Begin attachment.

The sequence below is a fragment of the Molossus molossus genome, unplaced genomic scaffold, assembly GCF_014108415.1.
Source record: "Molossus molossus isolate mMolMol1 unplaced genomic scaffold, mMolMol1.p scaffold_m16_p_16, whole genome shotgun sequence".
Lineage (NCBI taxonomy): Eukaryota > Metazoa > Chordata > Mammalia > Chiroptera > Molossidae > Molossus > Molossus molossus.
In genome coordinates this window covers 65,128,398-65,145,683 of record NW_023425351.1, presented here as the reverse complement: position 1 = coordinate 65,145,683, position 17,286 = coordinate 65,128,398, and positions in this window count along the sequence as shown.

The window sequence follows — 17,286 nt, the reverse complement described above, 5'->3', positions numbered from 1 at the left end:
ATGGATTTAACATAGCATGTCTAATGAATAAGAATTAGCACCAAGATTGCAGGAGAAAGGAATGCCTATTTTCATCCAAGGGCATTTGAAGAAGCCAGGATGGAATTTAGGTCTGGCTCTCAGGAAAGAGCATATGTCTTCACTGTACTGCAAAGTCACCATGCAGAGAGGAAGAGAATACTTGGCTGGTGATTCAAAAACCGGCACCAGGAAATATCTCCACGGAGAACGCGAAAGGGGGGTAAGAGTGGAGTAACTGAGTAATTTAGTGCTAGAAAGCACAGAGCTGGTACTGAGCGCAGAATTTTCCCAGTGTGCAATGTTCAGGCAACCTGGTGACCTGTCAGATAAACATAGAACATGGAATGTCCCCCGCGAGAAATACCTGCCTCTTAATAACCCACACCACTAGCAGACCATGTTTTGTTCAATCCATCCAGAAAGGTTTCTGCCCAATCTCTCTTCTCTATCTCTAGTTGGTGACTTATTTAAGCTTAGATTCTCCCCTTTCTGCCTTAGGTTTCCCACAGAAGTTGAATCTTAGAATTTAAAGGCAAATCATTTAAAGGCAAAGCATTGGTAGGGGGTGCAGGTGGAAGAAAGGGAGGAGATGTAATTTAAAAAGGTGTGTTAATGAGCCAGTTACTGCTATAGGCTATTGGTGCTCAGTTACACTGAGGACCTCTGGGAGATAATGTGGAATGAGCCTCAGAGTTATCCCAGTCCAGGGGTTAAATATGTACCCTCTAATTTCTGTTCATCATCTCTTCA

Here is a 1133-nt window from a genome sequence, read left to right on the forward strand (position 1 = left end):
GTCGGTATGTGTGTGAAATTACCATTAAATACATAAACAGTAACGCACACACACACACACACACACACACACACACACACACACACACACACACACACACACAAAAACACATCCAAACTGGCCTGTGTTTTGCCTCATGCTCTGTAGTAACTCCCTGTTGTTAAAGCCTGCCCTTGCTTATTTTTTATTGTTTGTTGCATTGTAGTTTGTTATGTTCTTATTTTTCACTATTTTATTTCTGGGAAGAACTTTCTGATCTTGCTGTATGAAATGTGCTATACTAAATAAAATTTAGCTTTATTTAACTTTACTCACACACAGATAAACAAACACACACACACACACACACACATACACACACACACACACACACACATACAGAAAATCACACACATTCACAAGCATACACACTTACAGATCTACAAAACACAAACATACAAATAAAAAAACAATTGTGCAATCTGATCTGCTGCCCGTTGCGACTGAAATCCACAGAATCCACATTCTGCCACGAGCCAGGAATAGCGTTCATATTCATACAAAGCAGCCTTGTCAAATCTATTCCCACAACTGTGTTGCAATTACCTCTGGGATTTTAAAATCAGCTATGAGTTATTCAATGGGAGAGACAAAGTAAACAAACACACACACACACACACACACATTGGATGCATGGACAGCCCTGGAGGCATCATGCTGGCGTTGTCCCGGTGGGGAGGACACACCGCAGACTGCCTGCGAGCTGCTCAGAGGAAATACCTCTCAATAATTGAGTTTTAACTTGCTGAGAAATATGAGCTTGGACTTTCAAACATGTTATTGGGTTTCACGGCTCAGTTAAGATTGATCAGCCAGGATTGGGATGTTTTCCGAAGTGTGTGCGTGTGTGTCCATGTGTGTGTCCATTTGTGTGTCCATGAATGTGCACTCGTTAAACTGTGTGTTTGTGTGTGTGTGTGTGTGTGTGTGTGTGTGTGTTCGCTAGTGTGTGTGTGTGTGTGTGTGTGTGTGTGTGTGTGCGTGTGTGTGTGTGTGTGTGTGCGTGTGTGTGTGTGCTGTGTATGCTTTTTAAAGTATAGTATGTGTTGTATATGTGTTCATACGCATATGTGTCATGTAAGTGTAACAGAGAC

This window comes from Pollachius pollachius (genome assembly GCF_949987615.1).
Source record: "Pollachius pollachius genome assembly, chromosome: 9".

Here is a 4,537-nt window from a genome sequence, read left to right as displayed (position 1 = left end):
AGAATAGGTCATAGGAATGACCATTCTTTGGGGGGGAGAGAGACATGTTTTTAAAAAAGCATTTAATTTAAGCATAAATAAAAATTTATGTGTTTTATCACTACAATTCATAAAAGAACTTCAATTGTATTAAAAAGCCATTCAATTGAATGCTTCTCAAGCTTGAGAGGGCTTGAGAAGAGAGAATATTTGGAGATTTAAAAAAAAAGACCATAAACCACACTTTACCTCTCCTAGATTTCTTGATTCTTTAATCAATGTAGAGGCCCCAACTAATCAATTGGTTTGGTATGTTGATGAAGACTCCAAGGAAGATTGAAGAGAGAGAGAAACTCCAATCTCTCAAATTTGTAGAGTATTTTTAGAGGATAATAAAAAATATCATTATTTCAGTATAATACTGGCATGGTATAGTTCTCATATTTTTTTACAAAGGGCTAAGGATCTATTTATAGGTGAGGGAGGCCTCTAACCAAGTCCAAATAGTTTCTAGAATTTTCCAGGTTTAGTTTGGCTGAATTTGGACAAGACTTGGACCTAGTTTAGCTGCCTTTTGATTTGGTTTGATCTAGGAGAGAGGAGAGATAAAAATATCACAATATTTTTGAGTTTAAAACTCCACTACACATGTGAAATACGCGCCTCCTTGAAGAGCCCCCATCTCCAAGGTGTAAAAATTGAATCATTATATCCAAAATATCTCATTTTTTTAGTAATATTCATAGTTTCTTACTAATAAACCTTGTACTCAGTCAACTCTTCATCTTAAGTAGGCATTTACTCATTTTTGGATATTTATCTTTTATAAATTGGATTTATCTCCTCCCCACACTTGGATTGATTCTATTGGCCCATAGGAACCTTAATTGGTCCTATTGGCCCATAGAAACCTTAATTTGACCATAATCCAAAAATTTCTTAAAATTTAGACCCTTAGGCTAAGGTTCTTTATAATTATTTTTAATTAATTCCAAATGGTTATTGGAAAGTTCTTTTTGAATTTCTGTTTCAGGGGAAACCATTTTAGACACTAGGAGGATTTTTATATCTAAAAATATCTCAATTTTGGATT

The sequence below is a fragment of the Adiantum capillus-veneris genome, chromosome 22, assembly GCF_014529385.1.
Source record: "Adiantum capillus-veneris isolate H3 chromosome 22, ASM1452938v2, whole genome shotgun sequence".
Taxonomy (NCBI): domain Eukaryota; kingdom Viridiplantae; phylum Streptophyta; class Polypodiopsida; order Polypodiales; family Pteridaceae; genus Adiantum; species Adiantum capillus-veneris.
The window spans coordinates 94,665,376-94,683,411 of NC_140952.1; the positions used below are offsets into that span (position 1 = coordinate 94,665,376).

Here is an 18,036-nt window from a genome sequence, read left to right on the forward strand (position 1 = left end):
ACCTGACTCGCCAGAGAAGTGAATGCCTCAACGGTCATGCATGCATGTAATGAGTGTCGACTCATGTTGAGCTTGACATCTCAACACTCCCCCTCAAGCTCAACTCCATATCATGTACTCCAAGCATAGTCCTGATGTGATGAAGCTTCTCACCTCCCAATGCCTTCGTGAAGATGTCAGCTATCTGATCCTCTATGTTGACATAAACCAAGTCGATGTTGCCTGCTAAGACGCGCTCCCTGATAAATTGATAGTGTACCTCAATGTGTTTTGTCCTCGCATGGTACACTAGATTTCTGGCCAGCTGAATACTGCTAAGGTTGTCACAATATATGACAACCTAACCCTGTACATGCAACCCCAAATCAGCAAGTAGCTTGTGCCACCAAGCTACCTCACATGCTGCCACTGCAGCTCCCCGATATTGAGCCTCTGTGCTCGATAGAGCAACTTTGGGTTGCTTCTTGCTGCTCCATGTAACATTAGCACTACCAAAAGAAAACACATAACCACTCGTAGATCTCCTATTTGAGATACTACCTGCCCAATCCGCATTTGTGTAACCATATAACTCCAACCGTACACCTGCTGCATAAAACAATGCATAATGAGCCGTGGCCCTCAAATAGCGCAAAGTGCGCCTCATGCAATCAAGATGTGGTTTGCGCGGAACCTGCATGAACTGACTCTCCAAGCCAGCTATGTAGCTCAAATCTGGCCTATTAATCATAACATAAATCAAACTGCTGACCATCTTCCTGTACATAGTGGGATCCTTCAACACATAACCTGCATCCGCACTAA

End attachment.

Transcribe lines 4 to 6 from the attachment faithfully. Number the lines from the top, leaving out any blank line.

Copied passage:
In genome coordinates this window covers 65,128,398-65,145,683 of record NW_023425351.1, presented here as the reverse complement: position 1 = coordinate 65,145,683, position 17,286 = coordinate 65,128,398, and positions in this window count along the sequence as shown.

The window sequence follows — 17,286 nt, the reverse complement described above, 5'->3', positions numbered from 1 at the left end:
ATGGATTTAACATAGCATGTCTAATGAATAAGAATTAGCACCAAGATTGCAGGAGAAAGGAATGCCTATTTTCATCCAAGGGCATTTGAAGAAGCCAGGATGGAATTTAGGTCTGGCTCTCAGGAAAGAGCATATGTCTTCACTGTACTGCAAAGTCACCATGCAGAGAGGAAGAGAATACTTGGCTGGTGATTCAAAAACCGGCACCAGGAAATATCTCCACGGAGAACGCGAAAGGGGGGTAAGAGTGGAGTAACTGAGTAATTTAGTGCTAGAAAGCACAGAGCTGGTACTGAGCGCAGAATTTTCCCAGTGTGCAATGTTCAGGCAACCTGGTGACCTGTCAGATAAACATAGAACATGGAATGTCCCCCGCGAGAAATACCTGCCTCTTAATAACCCACACCACTAGCAGACCATGTTTTGTTCAATCCATCCAGAAAGGTTTCTGCCCAATCTCTCTTCTCTATCTCTAGTTGGTGACTTATTTAAGCTTAGATTCTCCCCTTTCTGCCTTAGGTTTCCCACAGAAGTTGAATCTTAGAATTTAAAGGCAAATCATTTAAAGGCAAAGCATTGGTAGGGGGTGCAGGTGGAAGAAAGGGAGGAGATGTAATTTAAAAAGGTGTGTTAATGAGCCAGTTACTGCTATAGGCTATTGGTGCTCAGTTACACTGAGGACCTCTGGGAGATAATGTGGAATGAGCCTCAGAGTTATCCCAGTCCAGGGGTTAAATATGTACCCTCTAATTTCTGTTCATCATCTCTTCA